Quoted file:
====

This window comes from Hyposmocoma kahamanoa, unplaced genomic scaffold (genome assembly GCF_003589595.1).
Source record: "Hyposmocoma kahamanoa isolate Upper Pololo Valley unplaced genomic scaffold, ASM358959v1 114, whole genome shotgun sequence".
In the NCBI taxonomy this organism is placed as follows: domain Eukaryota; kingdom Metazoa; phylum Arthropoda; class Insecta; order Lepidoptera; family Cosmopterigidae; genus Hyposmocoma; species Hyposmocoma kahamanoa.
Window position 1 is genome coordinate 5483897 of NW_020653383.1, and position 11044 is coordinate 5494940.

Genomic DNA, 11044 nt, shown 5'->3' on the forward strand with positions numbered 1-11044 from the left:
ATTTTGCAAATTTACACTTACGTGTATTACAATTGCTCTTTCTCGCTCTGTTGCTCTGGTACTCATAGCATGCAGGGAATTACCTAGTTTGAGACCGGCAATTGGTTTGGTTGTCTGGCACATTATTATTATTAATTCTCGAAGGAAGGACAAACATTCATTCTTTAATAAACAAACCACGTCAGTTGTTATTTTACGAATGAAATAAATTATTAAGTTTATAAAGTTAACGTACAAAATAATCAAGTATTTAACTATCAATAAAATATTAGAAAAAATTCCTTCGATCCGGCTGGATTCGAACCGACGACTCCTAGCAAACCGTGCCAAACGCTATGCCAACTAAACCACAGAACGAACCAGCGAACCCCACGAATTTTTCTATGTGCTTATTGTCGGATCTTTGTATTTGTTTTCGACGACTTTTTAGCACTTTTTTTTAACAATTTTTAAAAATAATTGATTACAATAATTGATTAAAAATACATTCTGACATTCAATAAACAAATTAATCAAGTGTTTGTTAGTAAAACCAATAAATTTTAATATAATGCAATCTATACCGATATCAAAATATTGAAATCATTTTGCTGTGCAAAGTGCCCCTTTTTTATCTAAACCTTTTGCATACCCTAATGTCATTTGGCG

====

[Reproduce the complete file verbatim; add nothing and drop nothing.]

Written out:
This window comes from Hyposmocoma kahamanoa, unplaced genomic scaffold (genome assembly GCF_003589595.1).
Source record: "Hyposmocoma kahamanoa isolate Upper Pololo Valley unplaced genomic scaffold, ASM358959v1 114, whole genome shotgun sequence".
In the NCBI taxonomy this organism is placed as follows: domain Eukaryota; kingdom Metazoa; phylum Arthropoda; class Insecta; order Lepidoptera; family Cosmopterigidae; genus Hyposmocoma; species Hyposmocoma kahamanoa.
Window position 1 is genome coordinate 5483897 of NW_020653383.1, and position 11044 is coordinate 5494940.

Genomic DNA, 11044 nt, shown 5'->3' on the forward strand with positions numbered 1-11044 from the left:
ATTTTGCAAATTTACACTTACGTGTATTACAATTGCTCTTTCTCGCTCTGTTGCTCTGGTACTCATAGCATGCAGGGAATTACCTAGTTTGAGACCGGCAATTGGTTTGGTTGTCTGGCACATTATTATTATTAATTCTCGAAGGAAGGACAAACATTCATTCTTTAATAAACAAACCACGTCAGTTGTTATTTTACGAATGAAATAAATTATTAAGTTTATAAAGTTAACGTACAAAATAATCAAGTATTTAACTATCAATAAAATATTAGAAAAAATTCCTTCGATCCGGCTGGATTCGAACCGACGACTCCTAGCAAACCGTGCCAAACGCTATGCCAACTAAACCACAGAACGAACCAGCGAACCCCACGAATTTTTCTATGTGCTTATTGTCGGATCTTTGTATTTGTTTTCGACGACTTTTTAGCACTTTTTTTTAACAATTTTTAAAAATAATTGATTACAATAATTGATTAAAAATACATTCTGACATTCAATAAACAAATTAATCAAGTGTTTGTTAGTAAAACCAATAAATTTTAATATAATGCAATCTATACCGATATCAAAATATTGAAATCATTTTGCTGTGCAAAGTGCCCCTTTTTTATCTAAACCTTTTGCATACCCTAATGTCATTTGGCG